Otherwise, the petition for relief will be tantamount to reviving the right of appeal which has already been lost either because of inexcusable negligence or due to the mistake in the mode of procedure by counsel.26chanroblesvirtuallawlibrary
In Tuason v. CA;27 the Court explained the nature of a petition for relief from judgment, thus:
A petition for relief from judgment is an equitable remedy; it is allowed only in exceptional cases where there is no other available or adequate remedy. When a party has another remedy available to him, which may be either a motion for new trial or appeal from an adverse decision of the trial court, and he was not prevented by fraud, accident, mistake or excusable negligence from filing such motion or taking such appeal, he cannot avail himself of this petition. Indeed, relief will not be granted to a party who seeks avoidance from the effects of the judgment when the loss of the remedy at law was due to his own negligence; otherwise the petition for relief can be used to revive the right to appeal which had been lost thru inexcusable negligence.28 (Citations omitted)
As provided in Section 3, Rule 38 of the Rules of Court, a party filing a petition for relief from judgment must strictly comply with two (2) reglementary periods: first, the petition must be filed within sixty (60) days from knowledge of the judgment, order or other proceeding to be set aside; and second, within a fixed period of six (6) months from entry of such judgment, order or other proceeding. Strict compliance with these periods is required because a petition for relief from judgment is a final act of liberality on the part of the State, which remedy cannot be allowed to erode any further the fundamental principle that a judgment, order or proceeding must, at some definite time, attain finality in order to put an end to litigation.29chanroblesvirtuallawlibrary
The NLRC pointed out that TCIS's petition for relief was filed beyond the period provided under Rule 38.30 The earliest that it could have learned of the LA's judgment was on June 21, 2006 when Dr. Cho received a copy thereof, and the latest was during the pre-execution conference held on September 22, 2006, when Atty. Bayona formally entered her appearance as counsel for TCIS and Dr. Cho. TCIS's petition for relief was filed only on February 13, 2007, well beyond the 60-day period allowed.31chanroblesvirtuallawlibrary
Moreover, the Court agrees with the CA that no fraud, accident, mistake, or excusable negligence prevented TCIS from filing an appeal from the decision of the LA, even as the NLRC also noted that the petition also lacked the requisite affidavit showing the fraud, accident, mistake or excusable negligence, and the facts constituting its good and substantial cause of action.32chanroblesvirtuallawlibrary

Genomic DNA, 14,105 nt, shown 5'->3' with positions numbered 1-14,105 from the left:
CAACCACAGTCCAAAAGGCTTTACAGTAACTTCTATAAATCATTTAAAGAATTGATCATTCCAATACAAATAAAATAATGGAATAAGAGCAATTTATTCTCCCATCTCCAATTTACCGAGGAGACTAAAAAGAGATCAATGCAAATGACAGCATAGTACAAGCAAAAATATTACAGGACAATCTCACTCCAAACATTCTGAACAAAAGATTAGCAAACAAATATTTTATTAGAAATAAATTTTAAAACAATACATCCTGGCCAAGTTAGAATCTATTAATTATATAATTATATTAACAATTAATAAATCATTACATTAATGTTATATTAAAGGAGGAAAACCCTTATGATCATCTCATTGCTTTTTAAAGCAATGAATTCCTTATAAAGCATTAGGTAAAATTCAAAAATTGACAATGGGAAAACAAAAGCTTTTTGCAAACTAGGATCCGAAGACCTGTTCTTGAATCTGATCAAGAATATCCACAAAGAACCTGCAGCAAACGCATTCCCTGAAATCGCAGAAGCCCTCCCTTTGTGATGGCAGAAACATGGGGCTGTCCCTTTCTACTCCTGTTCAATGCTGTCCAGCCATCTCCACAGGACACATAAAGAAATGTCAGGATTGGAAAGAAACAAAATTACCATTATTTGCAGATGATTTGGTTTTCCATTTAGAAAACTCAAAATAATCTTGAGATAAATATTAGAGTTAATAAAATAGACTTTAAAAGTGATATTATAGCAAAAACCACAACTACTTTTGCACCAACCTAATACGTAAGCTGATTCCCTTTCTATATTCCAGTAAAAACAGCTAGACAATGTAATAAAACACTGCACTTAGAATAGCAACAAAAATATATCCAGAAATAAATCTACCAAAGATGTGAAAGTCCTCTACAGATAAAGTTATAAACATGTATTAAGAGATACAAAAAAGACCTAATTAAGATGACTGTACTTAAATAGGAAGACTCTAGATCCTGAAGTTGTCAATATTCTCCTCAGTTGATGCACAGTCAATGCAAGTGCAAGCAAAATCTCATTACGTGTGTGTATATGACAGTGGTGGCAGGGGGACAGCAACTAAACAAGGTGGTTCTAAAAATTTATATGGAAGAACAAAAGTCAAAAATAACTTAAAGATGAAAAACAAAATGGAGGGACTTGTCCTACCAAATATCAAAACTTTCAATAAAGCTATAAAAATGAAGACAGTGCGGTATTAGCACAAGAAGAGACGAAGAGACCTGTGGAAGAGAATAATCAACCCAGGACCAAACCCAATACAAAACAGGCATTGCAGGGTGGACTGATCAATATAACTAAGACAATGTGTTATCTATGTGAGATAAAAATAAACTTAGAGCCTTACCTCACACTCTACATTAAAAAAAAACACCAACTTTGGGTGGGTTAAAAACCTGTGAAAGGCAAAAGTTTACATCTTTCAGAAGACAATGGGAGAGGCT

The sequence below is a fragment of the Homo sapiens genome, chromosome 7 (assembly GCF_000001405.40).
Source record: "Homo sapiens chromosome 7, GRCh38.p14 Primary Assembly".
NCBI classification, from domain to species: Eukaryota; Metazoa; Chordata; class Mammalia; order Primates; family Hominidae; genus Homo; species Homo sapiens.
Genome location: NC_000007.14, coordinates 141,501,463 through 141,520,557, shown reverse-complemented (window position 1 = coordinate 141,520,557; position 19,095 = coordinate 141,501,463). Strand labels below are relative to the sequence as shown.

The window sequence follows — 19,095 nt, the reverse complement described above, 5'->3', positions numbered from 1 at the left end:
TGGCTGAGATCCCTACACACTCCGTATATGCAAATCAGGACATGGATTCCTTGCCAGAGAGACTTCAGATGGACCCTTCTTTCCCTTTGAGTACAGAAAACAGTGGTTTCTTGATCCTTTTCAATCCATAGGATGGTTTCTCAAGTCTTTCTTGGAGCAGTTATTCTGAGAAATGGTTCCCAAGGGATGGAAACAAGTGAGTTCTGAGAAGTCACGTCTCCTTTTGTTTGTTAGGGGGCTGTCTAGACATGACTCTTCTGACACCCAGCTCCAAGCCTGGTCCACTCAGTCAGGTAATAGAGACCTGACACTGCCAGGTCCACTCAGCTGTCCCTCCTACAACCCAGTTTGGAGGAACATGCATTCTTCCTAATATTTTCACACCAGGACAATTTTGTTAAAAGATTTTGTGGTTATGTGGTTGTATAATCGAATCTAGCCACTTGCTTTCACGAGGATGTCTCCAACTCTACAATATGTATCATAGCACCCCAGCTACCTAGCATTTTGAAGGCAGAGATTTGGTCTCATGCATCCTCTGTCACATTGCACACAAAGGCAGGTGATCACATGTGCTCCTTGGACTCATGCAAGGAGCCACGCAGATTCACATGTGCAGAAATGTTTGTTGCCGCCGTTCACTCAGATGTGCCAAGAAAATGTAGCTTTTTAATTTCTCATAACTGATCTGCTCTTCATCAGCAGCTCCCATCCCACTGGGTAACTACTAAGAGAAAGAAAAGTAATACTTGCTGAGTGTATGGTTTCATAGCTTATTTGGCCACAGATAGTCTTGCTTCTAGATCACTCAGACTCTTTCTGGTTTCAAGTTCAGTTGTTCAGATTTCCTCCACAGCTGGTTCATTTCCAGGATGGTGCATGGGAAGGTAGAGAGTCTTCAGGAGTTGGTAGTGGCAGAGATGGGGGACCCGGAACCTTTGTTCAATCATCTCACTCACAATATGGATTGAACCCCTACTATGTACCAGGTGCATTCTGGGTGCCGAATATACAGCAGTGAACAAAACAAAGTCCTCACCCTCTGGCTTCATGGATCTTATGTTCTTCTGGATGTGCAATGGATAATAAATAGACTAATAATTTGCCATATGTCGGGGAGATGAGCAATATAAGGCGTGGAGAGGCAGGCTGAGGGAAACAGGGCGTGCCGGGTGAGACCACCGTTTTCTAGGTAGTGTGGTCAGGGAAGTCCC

TCIS was afforded every opportunity to be heard. The service of summons and notices of proceedings to Dr. Cho was perfectly valid and binding upon TCIS since they were sent to him at its address, and Dr. Cho is a responsible officer of TCIS. Dr. Cho was TCIS's academic dean who hired the respondents and also signed their termination letters. The attendance of TCIS's counsel at the hearings held on February 15, 2005, March 15, 2005, and April 19, 2005 is also proof that it was duly notified of the LA's judgment.33chanroblesvirtuallawlibrary
WHEREFORE, premises considered, the petition for review is DENIED.
Velasco, Jr., (Chairperson), Brion,* Perez, Reyes, and Jardeleza, JJ., concur.cralawlawlibrary
* Designated Additional Member per Raffle dated June 17, 2015 vice Associate Justice Diosdado M. Peralta.
1Rollo, pp. 8-27.
2 Penned by Associate Justice Fernanda Lampas Peralta with Associate Justices Priscilla J. Baltazar-Padilla and Socorro B. Inting concurring; id. at 29-31.
3 Id. at 127-144.
4 Penned by Commissioner Dolores M. Peralta-Beley wilh Presiding Commissioner Leonardo L. Leonida and Commissioner Mercedes R. Posada-Lacap concurring; id. at 111-119.
5 Id. at 57-58.
6 Id. at 50-52.
7 Id. at 59-61.
8 Id. at: 33-34.
9 Id. at 35.
10 Id. at 112.
11 Issued by LA Reynaldo V. Abdon; id. at 56-65.
12 Id. at 64-65.
13 Id. at 116.
14 Id. at 113-114.
15 Id. at 114-115.
16 Id. at 115-116, citing Tiuison v. CA, 326 Phil. 160, 178-179 (1006).
17 Id. at 29-31.
18 Id. at 32.
19 Id. at 14.
20 427 Phil. 532 (2002).
21 Id. at 547-548.
22 409 Phil. 735(2001).
23 Id. at 744-745.
24 G.R. No. 173 168, September 29, 2014, 736 SCRA 567.
25 Id. at 578.
26Espinosa v. Yatco, etc., et al, 117 Phil. 78, 82 (1963).
27 326 Phil. 169(1996).
28 Id. at 178-179.
29Lynx Industries Contractor, Inc. v. Tola, 557 Phil. 711, 716 (2007).
30Rollo, p. 116.
31 Id. at 117-118.
32 Id. at 116.
33 Id. at 117.